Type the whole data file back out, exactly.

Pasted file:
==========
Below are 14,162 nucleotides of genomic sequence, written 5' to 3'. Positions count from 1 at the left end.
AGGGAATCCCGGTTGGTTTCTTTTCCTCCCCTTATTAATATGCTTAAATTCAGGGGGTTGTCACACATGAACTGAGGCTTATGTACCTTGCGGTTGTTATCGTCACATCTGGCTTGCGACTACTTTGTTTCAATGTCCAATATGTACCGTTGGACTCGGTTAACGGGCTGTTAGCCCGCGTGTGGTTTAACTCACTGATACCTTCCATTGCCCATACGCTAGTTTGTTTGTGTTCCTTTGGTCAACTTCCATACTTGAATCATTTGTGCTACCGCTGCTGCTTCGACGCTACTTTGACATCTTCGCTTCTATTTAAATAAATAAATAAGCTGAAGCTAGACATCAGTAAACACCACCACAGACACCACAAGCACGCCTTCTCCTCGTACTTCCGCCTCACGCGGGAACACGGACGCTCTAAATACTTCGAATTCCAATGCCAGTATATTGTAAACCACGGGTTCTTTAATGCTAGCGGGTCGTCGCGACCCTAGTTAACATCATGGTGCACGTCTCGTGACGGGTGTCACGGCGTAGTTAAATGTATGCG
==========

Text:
Below are 14,162 nucleotides of genomic sequence, written 5' to 3'. Positions count from 1 at the left end.
AGGGAATCCCGGTTGGTTTCTTTTCCTCCCCTTATTAATATGCTTAAATTCAGGGGGTTGTCACACATGAACTGAGGCTTATGTACCTTGCGGTTGTTATCGTCACATCTGGCTTGCGACTACTTTGTTTCAATGTCCAATATGTACCGTTGGACTCGGTTAACGGGCTGTTAGCCCGCGTGTGGTTTAACTCACTGATACCTTCCATTGCCCATACGCTAGTTTGTTTGTGTTCCTTTGGTCAACTTCCATACTTGAATCATTTGTGCTACCGCTGCTGCTTCGACGCTACTTTGACATCTTCGCTTCTATTTAAATAAATAAATAAGCTGAAGCTAGACATCAGTAAACACCACCACAGACACCACAAGCACGCCTTCTCCTCGTACTTCCGCCTCACGCGGGAACACGGACGCTCTAAATACTTCGAATTCCAATGCCAGTATATTGTAAACCACGGGTTCTTTAATGCTAGCGGGTCGTCGCGACCCTAGTTAACATCATGGTGCACGTCTCGTGACGGGTGTCACGGCGTAGTTAAATGTATGCG